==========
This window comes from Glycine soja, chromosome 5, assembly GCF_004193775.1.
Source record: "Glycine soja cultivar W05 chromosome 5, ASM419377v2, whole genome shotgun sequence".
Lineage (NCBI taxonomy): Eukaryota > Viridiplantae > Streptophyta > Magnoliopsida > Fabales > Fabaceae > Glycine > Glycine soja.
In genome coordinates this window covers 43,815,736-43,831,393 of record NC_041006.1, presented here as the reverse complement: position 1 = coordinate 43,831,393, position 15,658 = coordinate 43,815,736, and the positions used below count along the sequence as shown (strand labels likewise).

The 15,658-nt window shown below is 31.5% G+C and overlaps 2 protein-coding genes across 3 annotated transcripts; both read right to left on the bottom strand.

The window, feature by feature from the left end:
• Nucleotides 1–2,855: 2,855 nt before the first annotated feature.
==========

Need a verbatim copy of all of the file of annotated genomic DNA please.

This window comes from Glycine soja, chromosome 5, assembly GCF_004193775.1.
Source record: "Glycine soja cultivar W05 chromosome 5, ASM419377v2, whole genome shotgun sequence".
Lineage (NCBI taxonomy): Eukaryota > Viridiplantae > Streptophyta > Magnoliopsida > Fabales > Fabaceae > Glycine > Glycine soja.
In genome coordinates this window covers 43,815,736-43,831,393 of record NC_041006.1, presented here as the reverse complement: position 1 = coordinate 43,831,393, position 15,658 = coordinate 43,815,736, and the positions used below count along the sequence as shown (strand labels likewise).

The 15,658-nt window shown below is 31.5% G+C and overlaps 2 protein-coding genes across 3 annotated transcripts; both read right to left on the bottom strand.

The window, feature by feature from the left end:
• Nucleotides 1–2,855: 2,855 nt before the first annotated feature.